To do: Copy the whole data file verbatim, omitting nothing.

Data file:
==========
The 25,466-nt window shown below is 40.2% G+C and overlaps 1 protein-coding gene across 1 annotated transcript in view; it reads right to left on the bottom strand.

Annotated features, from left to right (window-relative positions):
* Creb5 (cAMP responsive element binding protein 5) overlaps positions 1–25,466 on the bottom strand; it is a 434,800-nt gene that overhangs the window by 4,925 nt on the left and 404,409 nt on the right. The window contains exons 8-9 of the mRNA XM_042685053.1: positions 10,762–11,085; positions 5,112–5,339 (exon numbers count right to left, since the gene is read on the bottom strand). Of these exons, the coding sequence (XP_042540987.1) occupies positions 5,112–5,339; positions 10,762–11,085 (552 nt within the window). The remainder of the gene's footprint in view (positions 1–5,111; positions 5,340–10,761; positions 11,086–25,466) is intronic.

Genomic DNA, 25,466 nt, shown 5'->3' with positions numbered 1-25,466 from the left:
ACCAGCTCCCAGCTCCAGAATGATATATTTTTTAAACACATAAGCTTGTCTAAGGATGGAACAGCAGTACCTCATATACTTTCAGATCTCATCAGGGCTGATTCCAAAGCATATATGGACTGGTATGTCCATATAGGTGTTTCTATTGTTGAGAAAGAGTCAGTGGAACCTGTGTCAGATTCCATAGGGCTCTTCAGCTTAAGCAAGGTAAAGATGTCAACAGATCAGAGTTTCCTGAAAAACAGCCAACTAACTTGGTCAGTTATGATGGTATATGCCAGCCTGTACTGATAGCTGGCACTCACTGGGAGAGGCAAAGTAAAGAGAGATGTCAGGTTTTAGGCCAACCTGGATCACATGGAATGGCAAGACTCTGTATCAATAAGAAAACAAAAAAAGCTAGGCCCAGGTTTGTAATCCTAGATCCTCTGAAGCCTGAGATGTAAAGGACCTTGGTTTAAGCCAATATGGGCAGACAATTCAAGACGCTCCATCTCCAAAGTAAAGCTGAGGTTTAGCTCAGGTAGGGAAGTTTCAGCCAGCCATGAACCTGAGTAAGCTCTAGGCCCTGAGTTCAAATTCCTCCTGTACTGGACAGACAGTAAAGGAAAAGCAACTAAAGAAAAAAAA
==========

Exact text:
The 25,466-nt window shown below is 40.2% G+C and overlaps 1 protein-coding gene across 1 annotated transcript in view; it reads right to left on the bottom strand.

Annotated features, from left to right (window-relative positions):
* Creb5 (cAMP responsive element binding protein 5) overlaps positions 1–25,466 on the bottom strand; it is a 434,800-nt gene that overhangs the window by 4,925 nt on the left and 404,409 nt on the right. The window contains exons 8-9 of the mRNA XM_042685053.1: positions 10,762–11,085; positions 5,112–5,339 (exon numbers count right to left, since the gene is read on the bottom strand). Of these exons, the coding sequence (XP_042540987.1) occupies positions 5,112–5,339; positions 10,762–11,085 (552 nt within the window). The remainder of the gene's footprint in view (positions 1–5,111; positions 5,340–10,761; positions 11,086–25,466) is intronic.

Genomic DNA, 25,466 nt, shown 5'->3' with positions numbered 1-25,466 from the left:
ACCAGCTCCCAGCTCCAGAATGATATATTTTTTAAACACATAAGCTTGTCTAAGGATGGAACAGCAGTACCTCATATACTTTCAGATCTCATCAGGGCTGATTCCAAAGCATATATGGACTGGTATGTCCATATAGGTGTTTCTATTGTTGAGAAAGAGTCAGTGGAACCTGTGTCAGATTCCATAGGGCTCTTCAGCTTAAGCAAGGTAAAGATGTCAACAGATCAGAGTTTCCTGAAAAACAGCCAACTAACTTGGTCAGTTATGATGGTATATGCCAGCCTGTACTGATAGCTGGCACTCACTGGGAGAGGCAAAGTAAAGAGAGATGTCAGGTTTTAGGCCAACCTGGATCACATGGAATGGCAAGACTCTGTATCAATAAGAAAACAAAAAAAGCTAGGCCCAGGTTTGTAATCCTAGATCCTCTGAAGCCTGAGATGTAAAGGACCTTGGTTTAAGCCAATATGGGCAGACAATTCAAGACGCTCCATCTCCAAAGTAAAGCTGAGGTTTAGCTCAGGTAGGGAAGTTTCAGCCAGCCATGAACCTGAGTAAGCTCTAGGCCCTGAGTTCAAATTCCTCCTGTACTGGACAGACAGTAAAGGAAAAGCAACTAAAGAAAAAAAA